Now you or I might think that statements like these represent confusion on the part of MANA about what constitutes low risk, but that’s not true. The EXPLICIT policy of MANA is that each homebirth midwife can “decide for herself” what constitutes low or high risk. That makes no sense at all until you remember that the entire point of MANA is to provide intellectual cover for homebirth midwives, who are nothing more than lay people, to do whatever they want to do.
Standards apparently are only for real medical professionals, not for homebirth midwives.
3. An “informed consent” form that doesn’t obtain informed consent
Some homebirth midwives, like Mountain View Midwives in Charlottesville, VA, have come up with an informed consent that doesn’t obtain informed consent:
Each woman must weigh for herself the risks of birthing outside an emergency facility against the risks of in‐hospital birthing, where the risks of unnecessary interventions, emergency‐mentality, and hospital born infections present their own dangers. Babies (and very rarely, mothers) do sometimes die in spite of the best care and great love. It happens at home and in the hospital.
Evidently the folks at Mountain View Midwifery don’t know what informed consent actually is. They have written a release, not an informed consent. This is probably going to come as a huge surprise to them, but medical care is not the same as going to a water park or going skiing. In those situations, the park or the ski slope is not required to enumerate all possible risks of swimming or skiing. They simply need you to acknowledge that you are willing to proceed at your own risk.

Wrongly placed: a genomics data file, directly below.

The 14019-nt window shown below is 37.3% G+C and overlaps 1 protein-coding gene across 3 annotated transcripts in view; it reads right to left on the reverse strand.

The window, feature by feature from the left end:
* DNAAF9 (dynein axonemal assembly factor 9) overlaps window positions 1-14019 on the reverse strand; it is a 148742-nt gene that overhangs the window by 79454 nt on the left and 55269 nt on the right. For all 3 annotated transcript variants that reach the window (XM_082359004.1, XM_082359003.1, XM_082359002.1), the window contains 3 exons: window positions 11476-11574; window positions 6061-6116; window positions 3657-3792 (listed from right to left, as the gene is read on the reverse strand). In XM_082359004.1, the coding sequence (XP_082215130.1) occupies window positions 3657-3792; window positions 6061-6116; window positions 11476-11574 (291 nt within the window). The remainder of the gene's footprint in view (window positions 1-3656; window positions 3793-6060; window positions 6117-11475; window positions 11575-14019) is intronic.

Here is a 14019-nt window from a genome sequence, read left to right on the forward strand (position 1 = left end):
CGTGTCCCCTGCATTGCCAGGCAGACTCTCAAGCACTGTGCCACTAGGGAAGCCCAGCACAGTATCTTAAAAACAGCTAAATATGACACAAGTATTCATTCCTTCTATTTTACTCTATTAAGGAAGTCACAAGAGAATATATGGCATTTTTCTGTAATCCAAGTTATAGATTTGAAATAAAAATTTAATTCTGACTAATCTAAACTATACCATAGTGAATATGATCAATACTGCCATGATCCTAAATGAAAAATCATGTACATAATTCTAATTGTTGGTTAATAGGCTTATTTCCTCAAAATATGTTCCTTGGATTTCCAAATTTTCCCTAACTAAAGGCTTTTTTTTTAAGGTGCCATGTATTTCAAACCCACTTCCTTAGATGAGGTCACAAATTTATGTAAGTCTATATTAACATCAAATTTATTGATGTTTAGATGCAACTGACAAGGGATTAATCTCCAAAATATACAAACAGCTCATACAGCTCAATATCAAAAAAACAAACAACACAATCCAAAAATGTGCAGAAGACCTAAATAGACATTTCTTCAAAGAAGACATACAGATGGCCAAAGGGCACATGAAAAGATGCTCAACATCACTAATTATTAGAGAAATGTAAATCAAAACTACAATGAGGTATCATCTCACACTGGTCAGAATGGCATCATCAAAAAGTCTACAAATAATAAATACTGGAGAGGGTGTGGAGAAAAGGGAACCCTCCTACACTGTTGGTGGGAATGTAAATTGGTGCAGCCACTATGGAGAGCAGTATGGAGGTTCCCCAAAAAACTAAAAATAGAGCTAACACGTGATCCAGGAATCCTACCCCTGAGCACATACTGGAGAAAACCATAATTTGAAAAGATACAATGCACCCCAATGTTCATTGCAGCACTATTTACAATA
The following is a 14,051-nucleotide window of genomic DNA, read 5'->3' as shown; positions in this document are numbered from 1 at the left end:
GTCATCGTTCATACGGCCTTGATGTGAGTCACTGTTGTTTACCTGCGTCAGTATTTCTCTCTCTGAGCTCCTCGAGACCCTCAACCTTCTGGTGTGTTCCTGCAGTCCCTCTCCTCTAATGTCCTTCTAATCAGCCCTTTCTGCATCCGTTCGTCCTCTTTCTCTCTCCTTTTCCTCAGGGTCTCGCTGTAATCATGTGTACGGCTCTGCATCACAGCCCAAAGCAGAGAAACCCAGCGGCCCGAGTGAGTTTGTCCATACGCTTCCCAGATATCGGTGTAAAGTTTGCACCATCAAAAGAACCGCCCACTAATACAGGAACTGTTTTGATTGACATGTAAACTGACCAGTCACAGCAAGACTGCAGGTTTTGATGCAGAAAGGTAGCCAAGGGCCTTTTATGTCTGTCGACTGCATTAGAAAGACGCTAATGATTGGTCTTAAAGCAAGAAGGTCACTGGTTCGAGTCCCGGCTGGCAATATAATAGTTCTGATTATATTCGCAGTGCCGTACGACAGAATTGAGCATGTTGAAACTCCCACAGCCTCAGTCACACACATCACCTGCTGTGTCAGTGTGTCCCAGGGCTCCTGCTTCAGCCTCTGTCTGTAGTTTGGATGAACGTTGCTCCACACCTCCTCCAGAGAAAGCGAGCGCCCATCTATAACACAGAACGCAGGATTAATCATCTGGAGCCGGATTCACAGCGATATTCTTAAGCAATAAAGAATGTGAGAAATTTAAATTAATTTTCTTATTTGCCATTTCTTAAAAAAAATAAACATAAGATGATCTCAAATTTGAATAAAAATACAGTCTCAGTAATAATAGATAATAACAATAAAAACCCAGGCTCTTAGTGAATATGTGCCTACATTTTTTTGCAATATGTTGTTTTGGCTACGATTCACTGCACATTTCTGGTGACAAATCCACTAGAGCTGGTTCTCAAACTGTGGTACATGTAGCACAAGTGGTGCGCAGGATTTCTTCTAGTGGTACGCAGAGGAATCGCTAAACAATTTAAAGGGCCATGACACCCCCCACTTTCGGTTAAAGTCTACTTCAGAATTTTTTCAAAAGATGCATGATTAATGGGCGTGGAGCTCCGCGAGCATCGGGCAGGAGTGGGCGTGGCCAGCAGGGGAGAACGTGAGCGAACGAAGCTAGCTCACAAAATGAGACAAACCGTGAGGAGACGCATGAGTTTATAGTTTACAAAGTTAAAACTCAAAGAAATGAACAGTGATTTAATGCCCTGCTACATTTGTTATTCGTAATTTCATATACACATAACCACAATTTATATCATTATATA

Informed consent is something else entirely.
The first and most important element of informed consent is:
… [D]isclosure by the [provider] to the patient of adequate clear information about the patient’s diagnosis; the alternatives available to treat the patient’s problem, including surgical and nonsurgical management; the benefits and risks of each alternative, including nonintervention … and a frank explanation of those factors about which the medical profession, and the individual [provider] in particular, are uncertain and cannot provide guarantees…
In other words, informed consent REQUIRES enumeration and disclosure of risks SPECIFIC to the individual patient’s diagnosis and proposed treatment.
Those are the three major ways in which homebirth midwives avoid obtaining informed consent for their services, but the real issue is not how, but why. The reason homebirth midwives are strenuously resisting informed consent requirements is that their financial success depends on HIDING the risks of homebirth. They are frightened to the core of informing patients of the risks of homebirth, because they know that the risks are real, substantial (particularly in the case of high risk situations), and frightening. Better to just hide them and wash their hands of all responsibility for the disasters that occur why they enjoy their birth junkie hobby.
The key to homebirth advocacy is NOT an informed patient. It’s a gullible patient who doesn’t know the real risks, but has been flattered into thinking that she is “informed.”